CBS 30th St. 2-1 Preamp/Mixer
« on: September 12, 2020, 02:33:00 PM »
I just picked up this box that was apparently built at 30 St. Studios in 1950.

The person I got it from bought it at auction from RCA 24th St. when they closed, and they gave him all the info on it. Apparently it was moved to RCA sometime in the early '60s.

It's a 2-1 preamp/mixer, obviously all tube, with a Thordarson output transformer. Originally they had two external boxes with input transformers in them, one with Thordarsons wired for 30:50k and the other with UTCs for 600:50k. I just bought a couple of OP-6 transformers from Doug Williams, thinking those will do nicely, at least until I can find the original Thordarsons.

Supposedly they used this in the '50s for ribbons but also to DI electric guitars and basses. As far as I know that wasn't common practice until much later? The two inputs on the front labelled "Microphone" are essentially the same circuit, but the two non-labelled ins are not. The mic inputs run through 4 triode stages in total, with the attenuators between the 2nd and 3rd (mixer) stages. However, the left non-labelled input goes directly to the attenuator, while the right goes to the 2nd stage. Maybe this was to have 2 lower gain inputs that were out of phase with each other? Any other thoughts?


Re: CBS 30th St. 2-1 Preamp/Mixer
« Reply #1 on: September 12, 2020, 02:34:30 PM »
Obligatory gutshot!

Re: CBS 30th St. 2-1 Preamp/Mixer
« Reply #2 on: September 12, 2020, 02:38:06 PM »
Question - does anyone know what these components are? The ones that look they're built into the terminal strips, looks kind of like a silver top hat with a weird kind of arm on it. These are wired between the grid leak resistors of the first stage and ground. The first stage is zero-biased, maybe that has something to do with it? I also assume that the loading resistors for the input transformers were in the box with the transformers, because they're not in this one!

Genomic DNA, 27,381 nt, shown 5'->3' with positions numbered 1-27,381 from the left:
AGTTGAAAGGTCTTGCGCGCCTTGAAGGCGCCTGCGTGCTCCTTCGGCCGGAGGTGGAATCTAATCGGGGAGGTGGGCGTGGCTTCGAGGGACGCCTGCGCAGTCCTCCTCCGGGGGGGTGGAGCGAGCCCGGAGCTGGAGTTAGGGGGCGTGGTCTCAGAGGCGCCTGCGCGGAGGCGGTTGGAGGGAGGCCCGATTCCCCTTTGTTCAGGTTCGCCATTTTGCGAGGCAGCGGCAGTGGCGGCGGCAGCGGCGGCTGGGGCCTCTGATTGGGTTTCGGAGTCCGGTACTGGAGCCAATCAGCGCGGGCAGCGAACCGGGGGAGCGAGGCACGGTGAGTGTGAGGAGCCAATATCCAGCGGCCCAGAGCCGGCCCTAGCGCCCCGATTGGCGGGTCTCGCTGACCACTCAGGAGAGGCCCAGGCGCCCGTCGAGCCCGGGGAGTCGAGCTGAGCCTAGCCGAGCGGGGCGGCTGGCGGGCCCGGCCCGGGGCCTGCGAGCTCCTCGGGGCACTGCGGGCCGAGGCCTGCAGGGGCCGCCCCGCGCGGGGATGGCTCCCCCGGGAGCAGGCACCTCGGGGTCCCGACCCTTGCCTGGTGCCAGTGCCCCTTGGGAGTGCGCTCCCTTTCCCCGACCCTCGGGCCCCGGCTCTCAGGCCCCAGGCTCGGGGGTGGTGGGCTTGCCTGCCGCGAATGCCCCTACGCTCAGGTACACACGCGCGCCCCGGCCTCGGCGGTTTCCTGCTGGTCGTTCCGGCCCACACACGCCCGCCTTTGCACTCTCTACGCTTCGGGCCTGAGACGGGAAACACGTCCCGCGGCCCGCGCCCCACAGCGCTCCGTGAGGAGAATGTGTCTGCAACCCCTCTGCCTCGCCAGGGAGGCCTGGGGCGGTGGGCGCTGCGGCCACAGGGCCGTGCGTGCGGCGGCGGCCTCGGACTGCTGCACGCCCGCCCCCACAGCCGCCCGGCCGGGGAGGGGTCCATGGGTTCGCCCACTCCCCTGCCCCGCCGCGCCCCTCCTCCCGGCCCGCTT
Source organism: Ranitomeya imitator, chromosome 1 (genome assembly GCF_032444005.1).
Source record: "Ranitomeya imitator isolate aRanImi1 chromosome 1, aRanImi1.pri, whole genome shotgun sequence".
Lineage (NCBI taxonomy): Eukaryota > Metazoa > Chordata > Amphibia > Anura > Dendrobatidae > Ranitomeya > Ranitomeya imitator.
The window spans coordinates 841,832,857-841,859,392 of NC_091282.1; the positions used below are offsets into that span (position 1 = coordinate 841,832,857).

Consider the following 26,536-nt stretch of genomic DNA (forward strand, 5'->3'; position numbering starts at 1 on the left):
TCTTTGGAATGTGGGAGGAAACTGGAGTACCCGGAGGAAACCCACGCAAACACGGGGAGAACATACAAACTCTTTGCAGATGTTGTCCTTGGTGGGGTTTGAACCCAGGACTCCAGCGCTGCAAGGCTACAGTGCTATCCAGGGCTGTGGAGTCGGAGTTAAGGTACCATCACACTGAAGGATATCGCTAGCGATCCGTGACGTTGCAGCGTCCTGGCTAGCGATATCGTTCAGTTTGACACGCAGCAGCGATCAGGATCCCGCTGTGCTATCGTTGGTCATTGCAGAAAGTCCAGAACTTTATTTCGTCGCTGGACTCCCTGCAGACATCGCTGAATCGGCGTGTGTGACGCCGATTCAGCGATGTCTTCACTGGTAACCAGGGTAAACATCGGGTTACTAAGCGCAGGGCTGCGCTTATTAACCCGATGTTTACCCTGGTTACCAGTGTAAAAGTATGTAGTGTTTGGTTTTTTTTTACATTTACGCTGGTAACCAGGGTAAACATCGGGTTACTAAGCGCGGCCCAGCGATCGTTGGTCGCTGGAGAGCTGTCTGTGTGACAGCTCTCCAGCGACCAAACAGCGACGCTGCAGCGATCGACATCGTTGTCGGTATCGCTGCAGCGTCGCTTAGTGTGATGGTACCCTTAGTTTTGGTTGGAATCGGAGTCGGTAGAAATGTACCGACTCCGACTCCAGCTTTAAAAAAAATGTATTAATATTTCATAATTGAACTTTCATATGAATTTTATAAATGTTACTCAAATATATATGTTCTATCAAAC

EmRR

Re: CBS 30th St. 2-1 Preamp/Mixer
« Reply #3 on: September 12, 2020, 03:46:26 PM »
Question - does anyone know what these components are? The ones that look they're built into the terminal strips, looks kind of like a silver top hat with a weird kind of arm on it. These are wired between the grid leak resistors of the first stage and ground. The first stage is zero-biased, maybe that has something to do with it? I also assume that the loading resistors for the input transformers were in the box with the transformers, because they're not in this one!

Those are bias cells, I've posted about them somewhere here.    1.5V I think. 

Because of that and the resistors, I suspect it's older.  Those resistors are all prewar types. 

The missing badge is about exactly the size of the RCA/NBC in-house equipment badges. 

The input transformers likely never had load resistors, American stuff almost never does unless it's for line use. 

Best,

Doug Williams
Electromagnetic Radiation Recorders

"I think this can be better. Some kind of control that's intuitive, not complicated like a single knob" - Crusty

"Back when everything sounde

Re: CBS 30th St. 2-1 Preamp/Mixer
« Reply #4 on: September 15, 2020, 03:05:58 PM »
Wow - thanks so much for the info! Seems like the bias cells should probably be replaced, but right now I’m thinking I’ll recap it and see if the cells are still ok. I don’t have a VTVM, and it seems like that’s the only way to check the cells?

I was wondering why this thing was loaded with pre-war value components! BTW the input tubes are shock-mounted, which I thought was a bit odd for something that lived in a studio...  maybe it was something from earlier that they repurposed? Or it was used for location recording? I haven’t worked on too much prewar stuff but I’ve never seen shock-mounted tube sockets.

I do believe it was at CBS and then RCA (the seller was a well known musician/engineer who gave me the info), but all the evidence points to it being built earlier. Is it possible one of the engineers brought the box with them from a previous job?

Very interesting about the loading resistors. Wouldn’t that make the input impedance (especially with a bias cell or grid leak bias) incredibly high?

EmRR

Re: CBS 30th St. 2-1 Preamp/Mixer
« Reply #5 on: March 14, 2021, 11:17:19 PM »
Thought about this again....pre-war parts all around, pre-war VI meter too. 
Best,

Doug Williams
Electromagnetic Radiation Recorders

"I think this can be better. Some kind of control that's intuitive, not complicated like a single knob" - Crusty

"Back when everything sounde

abbey road d enfer

Re: CBS 30th St. 2-1 Preamp/Mixer
« Reply #6 on: March 15, 2021, 03:21:15 PM »
Very interesting about the loading resistors. Wouldn’t that make the input impedance (especially with a bias cell or grid leak bias) incredibly high?